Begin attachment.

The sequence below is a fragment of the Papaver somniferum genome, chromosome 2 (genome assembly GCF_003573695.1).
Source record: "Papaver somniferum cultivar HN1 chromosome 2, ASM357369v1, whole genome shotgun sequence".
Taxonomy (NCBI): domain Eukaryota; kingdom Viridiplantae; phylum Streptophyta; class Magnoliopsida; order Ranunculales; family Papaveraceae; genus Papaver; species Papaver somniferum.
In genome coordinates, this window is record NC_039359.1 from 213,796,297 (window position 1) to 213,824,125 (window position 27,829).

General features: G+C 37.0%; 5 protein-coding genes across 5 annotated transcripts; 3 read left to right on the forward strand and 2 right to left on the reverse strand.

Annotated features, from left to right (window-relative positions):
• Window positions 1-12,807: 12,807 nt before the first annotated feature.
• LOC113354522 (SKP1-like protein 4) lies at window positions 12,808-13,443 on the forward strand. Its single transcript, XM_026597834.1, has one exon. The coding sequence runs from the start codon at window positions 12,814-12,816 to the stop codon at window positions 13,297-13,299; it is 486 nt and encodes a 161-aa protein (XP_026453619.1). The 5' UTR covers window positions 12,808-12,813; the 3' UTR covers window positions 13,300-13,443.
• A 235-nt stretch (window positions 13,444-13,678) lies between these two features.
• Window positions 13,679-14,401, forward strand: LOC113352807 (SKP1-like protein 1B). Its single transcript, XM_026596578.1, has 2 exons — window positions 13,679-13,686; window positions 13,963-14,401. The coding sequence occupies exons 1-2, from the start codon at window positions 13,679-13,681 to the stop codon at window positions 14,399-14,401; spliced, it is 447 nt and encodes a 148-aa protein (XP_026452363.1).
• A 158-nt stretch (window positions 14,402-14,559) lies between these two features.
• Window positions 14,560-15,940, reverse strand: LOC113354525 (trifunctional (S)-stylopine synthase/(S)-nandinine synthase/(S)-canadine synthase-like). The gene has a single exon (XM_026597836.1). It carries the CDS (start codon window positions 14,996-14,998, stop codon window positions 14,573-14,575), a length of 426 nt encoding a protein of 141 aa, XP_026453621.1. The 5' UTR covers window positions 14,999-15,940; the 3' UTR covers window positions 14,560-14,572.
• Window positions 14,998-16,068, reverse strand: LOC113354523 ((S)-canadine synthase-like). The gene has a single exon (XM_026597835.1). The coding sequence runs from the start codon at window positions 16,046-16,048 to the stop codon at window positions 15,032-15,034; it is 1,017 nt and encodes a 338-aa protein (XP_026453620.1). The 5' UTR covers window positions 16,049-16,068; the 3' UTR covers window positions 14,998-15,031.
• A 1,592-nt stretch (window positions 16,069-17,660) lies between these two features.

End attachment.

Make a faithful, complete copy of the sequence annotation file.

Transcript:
The sequence below is a fragment of the Papaver somniferum genome, chromosome 2 (genome assembly GCF_003573695.1).
Source record: "Papaver somniferum cultivar HN1 chromosome 2, ASM357369v1, whole genome shotgun sequence".
Taxonomy (NCBI): domain Eukaryota; kingdom Viridiplantae; phylum Streptophyta; class Magnoliopsida; order Ranunculales; family Papaveraceae; genus Papaver; species Papaver somniferum.
In genome coordinates, this window is record NC_039359.1 from 213,796,297 (window position 1) to 213,824,125 (window position 27,829).

General features: G+C 37.0%; 5 protein-coding genes across 5 annotated transcripts; 3 read left to right on the forward strand and 2 right to left on the reverse strand.

Annotated features, from left to right (window-relative positions):
• Window positions 1-12,807: 12,807 nt before the first annotated feature.
• LOC113354522 (SKP1-like protein 4) lies at window positions 12,808-13,443 on the forward strand. Its single transcript, XM_026597834.1, has one exon. The coding sequence runs from the start codon at window positions 12,814-12,816 to the stop codon at window positions 13,297-13,299; it is 486 nt and encodes a 161-aa protein (XP_026453619.1). The 5' UTR covers window positions 12,808-12,813; the 3' UTR covers window positions 13,300-13,443.
• A 235-nt stretch (window positions 13,444-13,678) lies between these two features.
• Window positions 13,679-14,401, forward strand: LOC113352807 (SKP1-like protein 1B). Its single transcript, XM_026596578.1, has 2 exons — window positions 13,679-13,686; window positions 13,963-14,401. The coding sequence occupies exons 1-2, from the start codon at window positions 13,679-13,681 to the stop codon at window positions 14,399-14,401; spliced, it is 447 nt and encodes a 148-aa protein (XP_026452363.1).
• A 158-nt stretch (window positions 14,402-14,559) lies between these two features.
• Window positions 14,560-15,940, reverse strand: LOC113354525 (trifunctional (S)-stylopine synthase/(S)-nandinine synthase/(S)-canadine synthase-like). The gene has a single exon (XM_026597836.1). It carries the CDS (start codon window positions 14,996-14,998, stop codon window positions 14,573-14,575), a length of 426 nt encoding a protein of 141 aa, XP_026453621.1. The 5' UTR covers window positions 14,999-15,940; the 3' UTR covers window positions 14,560-14,572.
• Window positions 14,998-16,068, reverse strand: LOC113354523 ((S)-canadine synthase-like). The gene has a single exon (XM_026597835.1). The coding sequence runs from the start codon at window positions 16,046-16,048 to the stop codon at window positions 15,032-15,034; it is 1,017 nt and encodes a 338-aa protein (XP_026453620.1). The 5' UTR covers window positions 16,049-16,068; the 3' UTR covers window positions 14,998-15,031.
• A 1,592-nt stretch (window positions 16,069-17,660) lies between these two features.